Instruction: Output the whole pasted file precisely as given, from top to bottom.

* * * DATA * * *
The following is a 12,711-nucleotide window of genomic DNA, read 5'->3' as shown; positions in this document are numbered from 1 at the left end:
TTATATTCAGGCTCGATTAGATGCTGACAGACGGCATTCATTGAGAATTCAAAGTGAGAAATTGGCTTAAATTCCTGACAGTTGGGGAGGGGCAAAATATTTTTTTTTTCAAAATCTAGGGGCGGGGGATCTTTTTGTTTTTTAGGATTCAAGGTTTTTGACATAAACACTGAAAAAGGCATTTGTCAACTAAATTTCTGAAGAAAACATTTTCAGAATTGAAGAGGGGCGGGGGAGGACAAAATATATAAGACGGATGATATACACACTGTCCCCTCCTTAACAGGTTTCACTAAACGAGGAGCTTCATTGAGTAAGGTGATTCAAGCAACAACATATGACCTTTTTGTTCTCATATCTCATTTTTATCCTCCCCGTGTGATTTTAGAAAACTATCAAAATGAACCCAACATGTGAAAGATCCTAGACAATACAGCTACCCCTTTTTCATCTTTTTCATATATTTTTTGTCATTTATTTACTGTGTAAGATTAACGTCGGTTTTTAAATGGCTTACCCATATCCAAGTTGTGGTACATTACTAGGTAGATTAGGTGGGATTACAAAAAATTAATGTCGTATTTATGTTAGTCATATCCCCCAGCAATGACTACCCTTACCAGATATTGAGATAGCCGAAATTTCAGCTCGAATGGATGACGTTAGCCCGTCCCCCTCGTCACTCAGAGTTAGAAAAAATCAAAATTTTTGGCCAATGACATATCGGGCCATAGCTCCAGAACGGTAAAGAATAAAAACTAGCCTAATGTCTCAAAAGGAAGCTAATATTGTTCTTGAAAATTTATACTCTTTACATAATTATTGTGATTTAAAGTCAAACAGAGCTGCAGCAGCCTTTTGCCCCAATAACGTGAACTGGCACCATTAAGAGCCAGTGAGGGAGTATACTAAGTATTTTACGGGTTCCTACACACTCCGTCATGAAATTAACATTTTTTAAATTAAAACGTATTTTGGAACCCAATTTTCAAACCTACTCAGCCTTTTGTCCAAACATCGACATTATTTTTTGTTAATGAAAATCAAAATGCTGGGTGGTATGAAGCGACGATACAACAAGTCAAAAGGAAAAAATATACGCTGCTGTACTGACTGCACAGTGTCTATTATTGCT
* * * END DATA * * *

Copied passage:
The following is a 12,711-nucleotide window of genomic DNA, read 5'->3' as shown; positions in this document are numbered from 1 at the left end:
TTATATTCAGGCTCGATTAGATGCTGACAGACGGCATTCATTGAGAATTCAAAGTGAGAAATTGGCTTAAATTCCTGACAGTTGGGGAGGGGCAAAATATTTTTTTTTTCAAAATCTAGGGGCGGGGGATCTTTTTGTTTTTTAGGATTCAAGGTTTTTGACATAAACACTGAAAAAGGCATTTGTCAACTAAATTTCTGAAGAAAACATTTTCAGAATTGAAGAGGGGCGGGGGAGGACAAAATATATAAGACGGATGATATACACACTGTCCCCTCCTTAACAGGTTTCACTAAACGAGGAGCTTCATTGAGTAAGGTGATTCAAGCAACAACATATGACCTTTTTGTTCTCATATCTCATTTTTATCCTCCCCGTGTGATTTTAGAAAACTATCAAAATGAACCCAACATGTGAAAGATCCTAGACAATACAGCTACCCCTTTTTCATCTTTTTCATATATTTTTTGTCATTTATTTACTGTGTAAGATTAACGTCGGTTTTTAAATGGCTTACCCATATCCAAGTTGTGGTACATTACTAGGTAGATTAGGTGGGATTACAAAAAATTAATGTCGTATTTATGTTAGTCATATCCCCCAGCAATGACTACCCTTACCAGATATTGAGATAGCCGAAATTTCAGCTCGAATGGATGACGTTAGCCCGTCCCCCTCGTCACTCAGAGTTAGAAAAAATCAAAATTTTTGGCCAATGACATATCGGGCCATAGCTCCAGAACGGTAAAGAATAAAAACTAGCCTAATGTCTCAAAAGGAAGCTAATATTGTTCTTGAAAATTTATACTCTTTACATAATTATTGTGATTTAAAGTCAAACAGAGCTGCAGCAGCCTTTTGCCCCAATAACGTGAACTGGCACCATTAAGAGCCAGTGAGGGAGTATACTAAGTATTTTACGGGTTCCTACACACTCCGTCATGAAATTAACATTTTTTAAATTAAAACGTATTTTGGAACCCAATTTTCAAACCTACTCAGCCTTTTGTCCAAACATCGACATTATTTTTTGTTAATGAAAATCAAAATGCTGGGTGGTATGAAGCGACGATACAACAAGTCAAAAGGAAAAAATATACGCTGCTGTACTGACTGCACAGTGTCTATTATTGCT